>>> letters["a"]
0
``````
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Since the letter `"a"` doesn’t appear in the string `"mississippi"`, the counter returns `0` when you try to access the count for that letter.

### Finding Most Common Objects

If you need to list a group of objects according to their frequency, or the number of times they appear, then you can use `.most_common()`. This method returns a list of `(object, count)` sorted by the objects’ current count. Objects with equal counts come in the order they first appear.

If you supply an integer number `n` as an argument to `.most_common()`, then you get the `n` most common objects. If you omit `n` or set it to `None`, then `.most_common()` returns all the objects in the counter:

Python
``````>>> from collections import Counter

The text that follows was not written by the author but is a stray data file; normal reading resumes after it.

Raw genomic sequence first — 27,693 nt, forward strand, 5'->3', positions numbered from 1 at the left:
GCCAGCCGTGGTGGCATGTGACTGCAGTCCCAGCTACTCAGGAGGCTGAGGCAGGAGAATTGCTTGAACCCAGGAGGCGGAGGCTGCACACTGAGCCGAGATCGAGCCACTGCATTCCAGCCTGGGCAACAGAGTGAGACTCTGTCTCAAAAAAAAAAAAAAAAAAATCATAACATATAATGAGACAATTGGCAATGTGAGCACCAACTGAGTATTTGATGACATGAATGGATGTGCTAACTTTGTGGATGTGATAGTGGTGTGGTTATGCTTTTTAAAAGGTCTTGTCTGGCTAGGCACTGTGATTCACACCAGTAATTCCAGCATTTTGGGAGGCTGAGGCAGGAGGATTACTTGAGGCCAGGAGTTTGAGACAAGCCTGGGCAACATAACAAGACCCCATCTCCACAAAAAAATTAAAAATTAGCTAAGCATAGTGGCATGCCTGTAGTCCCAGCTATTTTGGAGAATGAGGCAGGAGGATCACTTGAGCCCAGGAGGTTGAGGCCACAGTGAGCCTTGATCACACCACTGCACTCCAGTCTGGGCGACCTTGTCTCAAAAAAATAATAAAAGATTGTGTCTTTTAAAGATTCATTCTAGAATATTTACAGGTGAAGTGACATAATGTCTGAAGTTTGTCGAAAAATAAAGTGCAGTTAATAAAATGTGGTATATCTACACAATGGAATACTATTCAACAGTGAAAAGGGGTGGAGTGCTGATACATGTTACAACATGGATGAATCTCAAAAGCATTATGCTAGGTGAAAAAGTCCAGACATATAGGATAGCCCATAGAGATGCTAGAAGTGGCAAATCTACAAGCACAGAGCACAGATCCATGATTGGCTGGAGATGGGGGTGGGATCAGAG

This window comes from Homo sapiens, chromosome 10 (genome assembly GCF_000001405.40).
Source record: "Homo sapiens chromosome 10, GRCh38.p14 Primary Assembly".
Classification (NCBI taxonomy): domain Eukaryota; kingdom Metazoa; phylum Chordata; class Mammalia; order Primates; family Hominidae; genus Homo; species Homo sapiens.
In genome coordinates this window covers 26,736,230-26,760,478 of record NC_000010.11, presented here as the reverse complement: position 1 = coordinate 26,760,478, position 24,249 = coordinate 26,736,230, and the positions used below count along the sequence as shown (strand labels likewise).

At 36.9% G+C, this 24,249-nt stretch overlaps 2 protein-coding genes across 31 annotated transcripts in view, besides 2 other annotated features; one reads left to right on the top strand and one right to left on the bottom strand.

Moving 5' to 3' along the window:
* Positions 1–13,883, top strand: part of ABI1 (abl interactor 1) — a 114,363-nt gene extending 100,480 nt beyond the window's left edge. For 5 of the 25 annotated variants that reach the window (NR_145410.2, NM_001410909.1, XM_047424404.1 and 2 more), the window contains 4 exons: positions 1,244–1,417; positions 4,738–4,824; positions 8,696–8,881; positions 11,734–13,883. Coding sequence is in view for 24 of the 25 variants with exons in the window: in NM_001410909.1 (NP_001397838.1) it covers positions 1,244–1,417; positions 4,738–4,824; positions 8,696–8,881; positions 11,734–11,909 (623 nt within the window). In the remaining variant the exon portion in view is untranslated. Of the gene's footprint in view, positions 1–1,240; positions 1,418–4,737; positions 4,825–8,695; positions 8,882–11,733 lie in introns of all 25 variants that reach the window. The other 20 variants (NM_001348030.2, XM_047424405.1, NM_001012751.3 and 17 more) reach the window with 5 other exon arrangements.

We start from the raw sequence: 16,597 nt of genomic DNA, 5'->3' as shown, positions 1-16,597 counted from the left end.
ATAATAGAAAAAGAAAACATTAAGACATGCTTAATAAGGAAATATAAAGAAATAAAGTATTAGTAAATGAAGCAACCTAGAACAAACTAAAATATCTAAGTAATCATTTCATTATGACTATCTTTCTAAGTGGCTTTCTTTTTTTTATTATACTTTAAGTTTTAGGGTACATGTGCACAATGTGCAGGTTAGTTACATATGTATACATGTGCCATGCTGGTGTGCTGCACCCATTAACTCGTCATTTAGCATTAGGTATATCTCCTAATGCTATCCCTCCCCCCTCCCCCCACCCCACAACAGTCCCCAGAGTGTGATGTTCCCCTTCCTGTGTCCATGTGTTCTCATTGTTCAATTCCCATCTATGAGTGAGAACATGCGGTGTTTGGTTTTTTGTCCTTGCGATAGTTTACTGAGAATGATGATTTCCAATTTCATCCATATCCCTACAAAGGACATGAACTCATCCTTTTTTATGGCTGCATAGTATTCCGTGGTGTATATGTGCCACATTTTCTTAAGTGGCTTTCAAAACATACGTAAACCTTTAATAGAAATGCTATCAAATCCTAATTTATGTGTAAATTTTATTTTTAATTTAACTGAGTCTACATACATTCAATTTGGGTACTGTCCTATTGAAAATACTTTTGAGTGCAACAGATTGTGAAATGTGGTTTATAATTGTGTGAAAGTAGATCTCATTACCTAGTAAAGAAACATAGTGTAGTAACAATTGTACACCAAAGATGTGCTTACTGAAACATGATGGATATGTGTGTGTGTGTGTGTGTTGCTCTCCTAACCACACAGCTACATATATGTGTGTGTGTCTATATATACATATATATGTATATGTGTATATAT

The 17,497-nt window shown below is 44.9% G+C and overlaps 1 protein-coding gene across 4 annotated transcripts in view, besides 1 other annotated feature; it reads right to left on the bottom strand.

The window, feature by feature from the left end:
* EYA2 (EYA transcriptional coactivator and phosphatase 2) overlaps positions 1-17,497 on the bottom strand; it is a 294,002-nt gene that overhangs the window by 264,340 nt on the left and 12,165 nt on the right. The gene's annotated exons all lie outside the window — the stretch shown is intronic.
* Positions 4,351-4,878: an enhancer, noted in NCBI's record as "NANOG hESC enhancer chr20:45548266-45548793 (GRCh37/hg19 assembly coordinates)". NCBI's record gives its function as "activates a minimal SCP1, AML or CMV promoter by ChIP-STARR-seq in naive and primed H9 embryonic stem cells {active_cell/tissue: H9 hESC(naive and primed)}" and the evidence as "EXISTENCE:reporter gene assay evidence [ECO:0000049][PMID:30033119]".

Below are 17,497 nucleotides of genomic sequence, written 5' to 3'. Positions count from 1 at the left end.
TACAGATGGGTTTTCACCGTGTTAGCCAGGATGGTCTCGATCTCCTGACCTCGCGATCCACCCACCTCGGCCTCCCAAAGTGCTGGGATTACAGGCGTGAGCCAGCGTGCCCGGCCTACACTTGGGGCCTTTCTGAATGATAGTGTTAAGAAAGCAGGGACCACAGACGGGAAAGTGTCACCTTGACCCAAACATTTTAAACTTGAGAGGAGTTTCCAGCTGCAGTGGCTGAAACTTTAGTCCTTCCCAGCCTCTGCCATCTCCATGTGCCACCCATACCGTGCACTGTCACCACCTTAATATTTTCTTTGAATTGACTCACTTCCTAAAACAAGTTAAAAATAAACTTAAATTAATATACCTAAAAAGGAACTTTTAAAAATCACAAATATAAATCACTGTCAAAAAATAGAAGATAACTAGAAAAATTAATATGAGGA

>>> sales = Counter(banana=15, tomato=4, apple=39, orange=30)

>>> # The most common object
>>> sales.most_common(1)
[('apple', 39)]

>>> # The two most common objects
>>> sales.most_common(2)
[('apple', 39), ('orange', 30)]

>>> # All objects sorted by count
>>> sales.most_common()
[('apple', 39), ('orange', 30), ('banana', 15), ('tomato', 4)]

>>> sales.most_common(None)
[('apple', 39), ('orange', 30), ('banana', 15), ('tomato', 4)]

>>> sales.most_common(20)
[('apple', 39), ('orange', 30), ('banana', 15), ('tomato', 4)]
``````
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In these examples, you use `.most_common()` to retrieve the most frequent objects in `sales`. With no argument or with `None`, the method returns all the objects. If the argument to `.most_common()` is greater than the current counter’s length, then you get all the objects again.

You can also get the least-common objects by slicing the result of `.most_common()`:

Python
``````>>> from collections import Counter
>>> sales = Counter(banana=15, tomato=4, apple=39, orange=30)